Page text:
Here Are 4 Ways Moving Your Body Can Improve Your Mental Health

You don't need a full workout to get a mental health boost from moving your body.

If Sasha Brown-Worsham skips a workout, her mood plummets. “I snap and lash out,” the Maplewood, New Jersey, yoga teacher admits. “I get depressed and agitated and angry.”

Her solution? Head into a yoga studio to take on a challenging asana or lace up her sneakers for a run around the neighborhood.

“When I am moving, I feel alive!” she says.

Fitting time in your schedule to move with the level of commitment Brown-Worsham does isn’t always easy. The average American woman is working long hours of both paid and unpaid labor.

Some days you probably find yourself thinking “After doing the grocery run and grabbing coffee with Rachel, how am I really going to fit in a workout?”

But then again, if you’re thinking “I could really use a mood boost right now,” you’re not alone in that either. American women are more likely than American men to be diagnosed with anxiety or depression, and we make up more than half of all mental illness diagnoses in this country.

Whether you’re just feeling a little down in the dumps or you’re living with and learning to manage a diagnosed mental illness, there’s solid science out there that shows incorporating just a little movement into your day can make a big difference. Heck, it can even prevent someone who’s struggling from falling into depression (according to the scientists, anyway).

If you’re feeling the urge to get on your feet but you don’t think you’ll have time to make it to kickboxing class this week, here are some mood-boosting options that might fit the bill.

1. Dance around your kitchen.

If you can’t make it to the gym, bring the gym to you. Telling Alexa to play something sassy and moving your hips while you stir that tomato sauce won’t just burn some of the calories you've consumed throughout the day.

Dance movement therapy is actually prescribed by practitioners these days to help people cope with depression. Bonus to doing it in your own kitchen: You really can dance like no one is watching.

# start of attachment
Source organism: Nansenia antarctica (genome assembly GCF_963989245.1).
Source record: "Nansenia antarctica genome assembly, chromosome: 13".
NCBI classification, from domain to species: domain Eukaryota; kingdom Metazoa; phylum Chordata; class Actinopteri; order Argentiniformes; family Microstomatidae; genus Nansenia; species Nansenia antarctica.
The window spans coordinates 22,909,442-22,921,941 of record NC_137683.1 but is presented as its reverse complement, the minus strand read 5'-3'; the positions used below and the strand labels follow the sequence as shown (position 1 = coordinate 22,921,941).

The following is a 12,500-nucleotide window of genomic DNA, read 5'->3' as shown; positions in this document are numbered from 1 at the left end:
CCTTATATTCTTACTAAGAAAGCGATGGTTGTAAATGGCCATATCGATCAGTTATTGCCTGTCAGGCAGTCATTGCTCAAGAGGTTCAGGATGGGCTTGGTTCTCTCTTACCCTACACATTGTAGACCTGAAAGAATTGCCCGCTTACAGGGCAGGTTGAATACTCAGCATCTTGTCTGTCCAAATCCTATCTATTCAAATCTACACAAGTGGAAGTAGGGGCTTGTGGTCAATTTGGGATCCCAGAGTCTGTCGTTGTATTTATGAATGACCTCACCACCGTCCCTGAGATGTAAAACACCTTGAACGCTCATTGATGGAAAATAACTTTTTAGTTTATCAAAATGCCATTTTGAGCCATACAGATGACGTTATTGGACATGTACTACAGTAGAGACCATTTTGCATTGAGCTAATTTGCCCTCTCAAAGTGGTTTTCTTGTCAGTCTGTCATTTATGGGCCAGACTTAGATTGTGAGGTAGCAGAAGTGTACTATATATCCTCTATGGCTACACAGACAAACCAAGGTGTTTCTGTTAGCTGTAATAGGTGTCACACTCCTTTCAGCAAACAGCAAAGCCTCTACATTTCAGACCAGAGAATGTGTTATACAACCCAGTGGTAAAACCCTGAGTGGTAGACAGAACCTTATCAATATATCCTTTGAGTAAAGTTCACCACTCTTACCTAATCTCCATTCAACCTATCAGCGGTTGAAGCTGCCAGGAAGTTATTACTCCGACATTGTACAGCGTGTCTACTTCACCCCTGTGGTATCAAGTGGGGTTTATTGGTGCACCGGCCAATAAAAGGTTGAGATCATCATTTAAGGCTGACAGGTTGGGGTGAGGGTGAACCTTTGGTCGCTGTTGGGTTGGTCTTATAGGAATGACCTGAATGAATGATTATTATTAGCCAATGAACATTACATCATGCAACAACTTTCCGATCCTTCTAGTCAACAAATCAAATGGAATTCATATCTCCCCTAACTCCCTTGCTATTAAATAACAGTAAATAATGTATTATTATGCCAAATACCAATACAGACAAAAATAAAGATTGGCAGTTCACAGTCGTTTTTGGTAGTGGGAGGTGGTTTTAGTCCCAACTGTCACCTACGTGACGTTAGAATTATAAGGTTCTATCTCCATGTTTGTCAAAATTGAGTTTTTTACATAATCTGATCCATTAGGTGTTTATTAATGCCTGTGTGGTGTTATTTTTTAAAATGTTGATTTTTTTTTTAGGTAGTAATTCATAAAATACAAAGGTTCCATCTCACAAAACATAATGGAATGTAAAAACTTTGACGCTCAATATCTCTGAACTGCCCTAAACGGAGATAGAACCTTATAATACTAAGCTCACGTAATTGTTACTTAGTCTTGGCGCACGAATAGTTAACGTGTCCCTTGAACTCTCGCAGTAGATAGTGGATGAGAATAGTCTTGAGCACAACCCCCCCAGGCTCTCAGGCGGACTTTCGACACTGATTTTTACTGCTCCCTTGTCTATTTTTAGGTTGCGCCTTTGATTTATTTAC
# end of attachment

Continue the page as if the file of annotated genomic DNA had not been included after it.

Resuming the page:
2. Take a walk.

A walk around the neighborhood may not help you work up a sweat like you would at CrossFit. But when you’ve got just 45 minutes between the end of the work day and your best friend’s kid’s soccer game, do you really want to show up smelling like the gym?

According to one Australian study, as little as 30 minutes in nature every week can decrease your depression risk by 7 percent, and it drops your blood pressure too. Lace up your sneakers and start smelling the roses.

3. Unfurl your yoga mat.

If you’re looking for a quick mood boost, a little quiet meditation and movement may be all you need. The effects of yoga on anxiety have gotten the thumbs up from researchers, and Brown-Worsham confirms that you don’t need to go in the studio to reap the benefits.

She’s known to head out on the back porch for a quick yoga session when she feels the need. If you don’t have time for a full yoga class, pull up a quick YouTube class (Yoga With Adriene has 10-minute options) and bliss out.

4. Turn friend time into workout time.

When former Facebook executive Randi Zuckerberg said women have a choice of work, sleep, family or fitness, and they can only pick three, the world erupted. The general response? Randi, you are speaking our language!

So if you’re waffling between the much-needed mood boost that comes from coffee with your bestie or the equally needed pick-me-up of a workout, you might just want to marry the two. It turns out the only thing better for your mood than a workout is a workout with a friend.

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